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Chronic suppurative otitis media.

Chronic suppurative otitis media (CSOM) is a stage of ear disease in which there is chronic infection of the middle-ear cleft, i.e. the eustachian tube, middle ear and mastoid, and in which a non-intact tympanic membrane (e.g. perforation or tympanostomy tube) and discharge (otorrhoea) are present. (1) The perforation can result as a complication or as sequelae of acute otitis media, trauma or extrusion or removal of a tympanostomy tube. (1) Prevalence surveys, which vary widely in disease definition, sampling methods and methodological quality, show that the global burden of illness from CSOM involves 65 - 330 million individuals with draining ears, 60% of whom (39 - 200 million) suffer from significant hearing impairment. (2)

Clinical picture

Patients with CSOM may consult a doctor with one of the following: (2)

* a newly discharging untreated ear

* a persistently discharging initially treated ear

* a recurrently discharging ear

* a discharging ear with headache, fever, dizziness and other danger signs, or

* a dry, perforated eardrum with hearing loss.


The first two conditions can be treated at primary care level, with dry ear mopping and appropriate topical antimicrobials. A swab can be taken to confirm the organisms involved. Referral for specialist treatment is indicated in cases of suspected complications, cases not responsive to treatment or cases of hearing loss (Fig. 1).


The organisms involved differ from those implicated in acute otitis media and include aerobic organisms, predominantly Staphylococcus aureus and Pseudomonas aeruginosa (Proteus spp. in a local study) as well as anaerobic organisms of which Peptostreptococcus spp. occur most commonly. (3)


The aims of treatment are to clear up the otorrhoea, close the tympanic membrane perforation, improve the hearing loss and prevent complications. In a Cochrane review undertaken in 2005, it was found that topical antibiotics are more effective in treating discharging ears with an underlying perforation than either systemic antibiotics or topical antiseptics. (4) The introduction of quinolone eardrops in 1998 heralded a new era in ototopic treatment, largely replacing gentamycin-containing drops with their well-known ototoxic potential. (5) Surgery is often needed.


Cholesteatoma is a destructive lesion consisting of keratinising stratified squamous epithelium in the middle ear and/or mastoid. It should be suspected in cases of offensive otorrhoea, cases not responding to appropriate treatment and in those with complications. The definitive treatment for cholesteatoma is surgical, the extent of disease dictating the type of procedure indicated.


Although complications have decreased since the introduction of antibiotics early in the 20th century, they continue to occur, and can be lethal if they are not identified and treated properly.

Extracranial complications

Subperiosteal abscess, also referred to as acute mastoiditis, is the most common complication of CSOM and can occur with or without the presence of a cholesteatoma. The abscess occurs over the mastoid cortex when the infectious process within the mastoid air cells extends into the subperiosteal space. The diagnosis of a subperiosteal abscess is often made clinically. Commonly, the patient will present with systemic symptoms, including fever and malaise, along with local signs, such as a protruding auricle that is laterally and inferiorly displaced, and the presence of a fluctuant, erythematous, tender area behind the ear. A CT scan might be indicated to evaluate the extent of the disease and help in therapeutic planning, exclude intracranial complications or confirm the diagnosis in uncertain cases. (6) Treatment includes incision and drainage of the abscess in conjunction with intravenous antibiotics as well as ear toilet and topical treatment. Whether or not a cortical mastoidectomy should be performed in all cases is controversial. Surgery would certainly be indicated in patients with underlying cholesteatoma, but this may be delayed (Fig. 2).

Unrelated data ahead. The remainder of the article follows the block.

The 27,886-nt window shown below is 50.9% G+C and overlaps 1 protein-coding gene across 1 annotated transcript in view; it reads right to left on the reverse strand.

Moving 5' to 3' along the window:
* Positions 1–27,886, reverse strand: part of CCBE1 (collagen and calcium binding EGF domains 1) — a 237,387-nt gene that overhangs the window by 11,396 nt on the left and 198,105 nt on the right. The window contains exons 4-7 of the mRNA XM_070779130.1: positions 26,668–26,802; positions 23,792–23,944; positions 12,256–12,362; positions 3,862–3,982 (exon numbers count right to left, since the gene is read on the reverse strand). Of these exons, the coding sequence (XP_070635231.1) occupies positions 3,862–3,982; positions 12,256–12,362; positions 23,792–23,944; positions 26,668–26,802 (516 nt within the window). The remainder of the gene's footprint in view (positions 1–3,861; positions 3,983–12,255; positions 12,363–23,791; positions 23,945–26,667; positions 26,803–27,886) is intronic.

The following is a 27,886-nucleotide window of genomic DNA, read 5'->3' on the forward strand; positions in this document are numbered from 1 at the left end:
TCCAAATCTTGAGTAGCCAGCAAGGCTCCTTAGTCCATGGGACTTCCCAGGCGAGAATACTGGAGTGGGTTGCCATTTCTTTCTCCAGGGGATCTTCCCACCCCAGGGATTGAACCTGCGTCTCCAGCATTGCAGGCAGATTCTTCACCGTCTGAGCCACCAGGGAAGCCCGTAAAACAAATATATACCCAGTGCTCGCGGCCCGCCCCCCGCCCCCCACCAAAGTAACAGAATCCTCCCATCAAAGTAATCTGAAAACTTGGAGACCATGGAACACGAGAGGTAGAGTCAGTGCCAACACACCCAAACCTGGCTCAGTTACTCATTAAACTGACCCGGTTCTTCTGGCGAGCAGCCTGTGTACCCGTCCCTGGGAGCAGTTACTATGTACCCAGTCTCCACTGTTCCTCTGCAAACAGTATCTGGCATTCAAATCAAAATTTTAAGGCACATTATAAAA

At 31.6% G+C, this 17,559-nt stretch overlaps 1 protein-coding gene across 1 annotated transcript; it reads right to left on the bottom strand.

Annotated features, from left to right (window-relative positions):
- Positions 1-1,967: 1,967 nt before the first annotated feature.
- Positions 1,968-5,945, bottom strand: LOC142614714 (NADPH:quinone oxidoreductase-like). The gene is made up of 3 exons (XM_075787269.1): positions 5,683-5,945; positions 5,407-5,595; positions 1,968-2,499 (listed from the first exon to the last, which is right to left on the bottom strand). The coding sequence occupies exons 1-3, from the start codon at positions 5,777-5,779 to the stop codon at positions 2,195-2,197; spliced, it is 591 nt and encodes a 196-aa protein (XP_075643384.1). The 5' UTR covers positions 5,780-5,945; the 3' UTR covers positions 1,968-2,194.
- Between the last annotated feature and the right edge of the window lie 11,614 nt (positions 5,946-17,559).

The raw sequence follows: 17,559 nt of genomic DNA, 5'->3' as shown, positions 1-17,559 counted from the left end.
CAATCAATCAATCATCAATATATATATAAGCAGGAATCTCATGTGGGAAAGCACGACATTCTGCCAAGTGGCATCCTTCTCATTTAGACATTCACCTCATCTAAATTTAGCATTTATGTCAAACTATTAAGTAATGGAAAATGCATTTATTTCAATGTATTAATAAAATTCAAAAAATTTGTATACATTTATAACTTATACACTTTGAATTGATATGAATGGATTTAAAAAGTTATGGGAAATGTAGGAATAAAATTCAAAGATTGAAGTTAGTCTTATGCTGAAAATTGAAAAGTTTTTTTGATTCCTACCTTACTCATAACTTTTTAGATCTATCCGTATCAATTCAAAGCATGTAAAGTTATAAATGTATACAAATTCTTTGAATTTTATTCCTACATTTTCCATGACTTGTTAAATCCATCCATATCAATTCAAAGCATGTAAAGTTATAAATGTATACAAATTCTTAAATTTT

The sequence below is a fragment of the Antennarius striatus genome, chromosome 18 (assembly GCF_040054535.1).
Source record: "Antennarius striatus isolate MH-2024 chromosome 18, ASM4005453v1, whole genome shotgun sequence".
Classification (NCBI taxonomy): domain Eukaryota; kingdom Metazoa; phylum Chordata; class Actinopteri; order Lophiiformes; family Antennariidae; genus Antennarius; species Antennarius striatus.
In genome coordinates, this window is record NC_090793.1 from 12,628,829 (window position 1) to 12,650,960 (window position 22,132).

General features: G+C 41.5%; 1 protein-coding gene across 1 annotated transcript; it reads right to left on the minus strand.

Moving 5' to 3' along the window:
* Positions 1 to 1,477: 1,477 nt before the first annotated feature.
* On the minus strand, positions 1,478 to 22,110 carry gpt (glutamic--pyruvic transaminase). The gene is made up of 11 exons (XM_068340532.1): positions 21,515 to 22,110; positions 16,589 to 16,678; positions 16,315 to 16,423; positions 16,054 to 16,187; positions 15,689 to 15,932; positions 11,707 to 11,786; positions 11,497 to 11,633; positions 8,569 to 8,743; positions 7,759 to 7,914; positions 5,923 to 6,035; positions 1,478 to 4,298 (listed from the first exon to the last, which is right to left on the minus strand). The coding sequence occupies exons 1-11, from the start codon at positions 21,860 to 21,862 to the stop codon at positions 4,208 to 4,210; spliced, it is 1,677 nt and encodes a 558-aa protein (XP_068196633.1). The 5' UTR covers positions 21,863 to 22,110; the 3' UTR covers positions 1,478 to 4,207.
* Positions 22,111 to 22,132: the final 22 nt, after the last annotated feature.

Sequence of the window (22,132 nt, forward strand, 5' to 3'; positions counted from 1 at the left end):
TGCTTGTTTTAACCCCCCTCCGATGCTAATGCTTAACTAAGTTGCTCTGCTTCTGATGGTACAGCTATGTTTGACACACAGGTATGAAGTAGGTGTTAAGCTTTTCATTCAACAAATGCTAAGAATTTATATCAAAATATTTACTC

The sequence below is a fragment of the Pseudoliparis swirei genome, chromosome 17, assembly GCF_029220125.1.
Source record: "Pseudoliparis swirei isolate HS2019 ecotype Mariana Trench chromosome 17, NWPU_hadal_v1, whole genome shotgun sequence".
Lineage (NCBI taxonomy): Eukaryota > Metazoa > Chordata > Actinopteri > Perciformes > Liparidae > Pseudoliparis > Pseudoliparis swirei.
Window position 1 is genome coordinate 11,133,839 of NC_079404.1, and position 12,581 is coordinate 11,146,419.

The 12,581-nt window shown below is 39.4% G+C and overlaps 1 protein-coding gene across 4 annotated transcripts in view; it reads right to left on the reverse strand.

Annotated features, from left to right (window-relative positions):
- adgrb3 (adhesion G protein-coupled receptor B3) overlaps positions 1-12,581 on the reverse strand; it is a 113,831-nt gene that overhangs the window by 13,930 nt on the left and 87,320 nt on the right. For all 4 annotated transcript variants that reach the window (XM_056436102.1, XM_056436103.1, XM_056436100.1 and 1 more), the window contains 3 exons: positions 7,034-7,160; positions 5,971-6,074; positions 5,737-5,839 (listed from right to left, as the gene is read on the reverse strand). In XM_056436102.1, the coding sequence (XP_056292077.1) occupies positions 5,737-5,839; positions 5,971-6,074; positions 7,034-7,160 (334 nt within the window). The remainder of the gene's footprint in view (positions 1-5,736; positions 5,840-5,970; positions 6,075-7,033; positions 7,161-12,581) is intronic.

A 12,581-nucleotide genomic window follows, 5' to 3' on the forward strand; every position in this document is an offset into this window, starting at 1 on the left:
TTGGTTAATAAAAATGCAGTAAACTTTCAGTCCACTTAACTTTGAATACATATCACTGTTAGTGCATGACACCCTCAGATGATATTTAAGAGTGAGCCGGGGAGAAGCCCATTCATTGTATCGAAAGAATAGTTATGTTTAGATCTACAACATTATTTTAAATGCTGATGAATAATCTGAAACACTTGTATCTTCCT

Other extracranial complications include Bezold's abscess, labyrinthine fistulae, facial nerve paralysis and petrous apicitis (Gradenigo's syndrome). (6')


Intracranial complications

Meningitis is the most common intracranial complication of acute and chronic otitis media. Signs that should increase the suspicion of an intracranial complication include persistent or intermittent fever, nausea and vomiting, irritability, lethargy, or persistent headache. Ominous signs virtually diagnostic of an intracranial process include visual changes, new-onset seizures, nuchal rigidity, ataxia, or decreased mental status. If any of these suspicious or ominous signs occur, immediate treatment and further work-up are critical. Broad-spectrum antibiotics, such as third-generation cephalosporins, should be administered while diagnostic tests are ordered and arranged. A contrasted CT scan or an MRI will show characteristic meningeal enhancement and rule out additional intracranial complications known to occur in up to 50% of these cases. In the absence of a significant mass effect on imaging, a lumbar puncture should be performed to confirm the diagnosis and to allow for culture and sensitivity testing. (6)

Other intracranial complications are brain and epidural abscesses, lateral sinus thrombosis and otitic hydrocephalus. (6)

Theresa Erasmus, MMed ORL

Senior Specialist, Department of Otorhinolaryngology, University of the Free State, Bloemfontein

Correspondence to: T Erasmus (

References available at
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Title Annotation:More about...ENT
Publication:CME: Your SA Journal of CPD
Article Type:Disease/Disorder overview
Date:Sep 1, 2012
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